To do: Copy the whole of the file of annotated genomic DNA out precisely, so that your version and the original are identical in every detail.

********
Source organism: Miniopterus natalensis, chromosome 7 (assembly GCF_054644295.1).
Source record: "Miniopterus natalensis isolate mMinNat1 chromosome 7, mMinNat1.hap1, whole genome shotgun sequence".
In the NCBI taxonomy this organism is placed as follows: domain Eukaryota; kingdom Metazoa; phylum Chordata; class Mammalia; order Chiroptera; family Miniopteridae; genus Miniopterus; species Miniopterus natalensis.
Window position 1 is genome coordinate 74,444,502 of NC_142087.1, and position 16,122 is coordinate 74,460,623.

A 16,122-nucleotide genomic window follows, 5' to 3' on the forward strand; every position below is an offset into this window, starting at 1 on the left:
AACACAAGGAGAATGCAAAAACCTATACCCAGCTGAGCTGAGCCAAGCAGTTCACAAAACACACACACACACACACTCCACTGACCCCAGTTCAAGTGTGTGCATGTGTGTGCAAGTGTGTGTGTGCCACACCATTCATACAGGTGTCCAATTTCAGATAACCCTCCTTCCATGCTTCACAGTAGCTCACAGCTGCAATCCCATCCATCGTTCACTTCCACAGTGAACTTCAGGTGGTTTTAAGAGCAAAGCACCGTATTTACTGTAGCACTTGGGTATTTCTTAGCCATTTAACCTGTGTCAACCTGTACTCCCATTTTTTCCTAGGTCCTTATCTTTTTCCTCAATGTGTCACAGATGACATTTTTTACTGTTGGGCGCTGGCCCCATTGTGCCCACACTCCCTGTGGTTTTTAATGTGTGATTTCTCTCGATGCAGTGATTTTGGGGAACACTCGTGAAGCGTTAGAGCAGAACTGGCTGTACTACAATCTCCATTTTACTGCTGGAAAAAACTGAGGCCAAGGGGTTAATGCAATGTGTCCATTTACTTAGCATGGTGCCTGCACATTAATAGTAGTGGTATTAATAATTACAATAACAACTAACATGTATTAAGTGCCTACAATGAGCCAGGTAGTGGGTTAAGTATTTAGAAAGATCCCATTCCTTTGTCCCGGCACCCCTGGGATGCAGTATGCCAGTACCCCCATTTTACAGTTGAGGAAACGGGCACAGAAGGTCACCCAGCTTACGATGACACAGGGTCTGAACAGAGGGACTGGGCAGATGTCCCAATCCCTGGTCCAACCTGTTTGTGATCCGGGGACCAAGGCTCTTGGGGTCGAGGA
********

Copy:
Source organism: Miniopterus natalensis, chromosome 7 (assembly GCF_054644295.1).
Source record: "Miniopterus natalensis isolate mMinNat1 chromosome 7, mMinNat1.hap1, whole genome shotgun sequence".
In the NCBI taxonomy this organism is placed as follows: domain Eukaryota; kingdom Metazoa; phylum Chordata; class Mammalia; order Chiroptera; family Miniopteridae; genus Miniopterus; species Miniopterus natalensis.
Window position 1 is genome coordinate 74,444,502 of NC_142087.1, and position 16,122 is coordinate 74,460,623.

A 16,122-nucleotide genomic window follows, 5' to 3' on the forward strand; every position below is an offset into this window, starting at 1 on the left:
AACACAAGGAGAATGCAAAAACCTATACCCAGCTGAGCTGAGCCAAGCAGTTCACAAAACACACACACACACACACTCCACTGACCCCAGTTCAAGTGTGTGCATGTGTGTGCAAGTGTGTGTGTGCCACACCATTCATACAGGTGTCCAATTTCAGATAACCCTCCTTCCATGCTTCACAGTAGCTCACAGCTGCAATCCCATCCATCGTTCACTTCCACAGTGAACTTCAGGTGGTTTTAAGAGCAAAGCACCGTATTTACTGTAGCACTTGGGTATTTCTTAGCCATTTAACCTGTGTCAACCTGTACTCCCATTTTTTCCTAGGTCCTTATCTTTTTCCTCAATGTGTCACAGATGACATTTTTTACTGTTGGGCGCTGGCCCCATTGTGCCCACACTCCCTGTGGTTTTTAATGTGTGATTTCTCTCGATGCAGTGATTTTGGGGAACACTCGTGAAGCGTTAGAGCAGAACTGGCTGTACTACAATCTCCATTTTACTGCTGGAAAAAACTGAGGCCAAGGGGTTAATGCAATGTGTCCATTTACTTAGCATGGTGCCTGCACATTAATAGTAGTGGTATTAATAATTACAATAACAACTAACATGTATTAAGTGCCTACAATGAGCCAGGTAGTGGGTTAAGTATTTAGAAAGATCCCATTCCTTTGTCCCGGCACCCCTGGGATGCAGTATGCCAGTACCCCCATTTTACAGTTGAGGAAACGGGCACAGAAGGTCACCCAGCTTACGATGACACAGGGTCTGAACAGAGGGACTGGGCAGATGTCCCAATCCCTGGTCCAACCTGTTTGTGATCCGGGGACCAAGGCTCTTGGGGTCGAGGA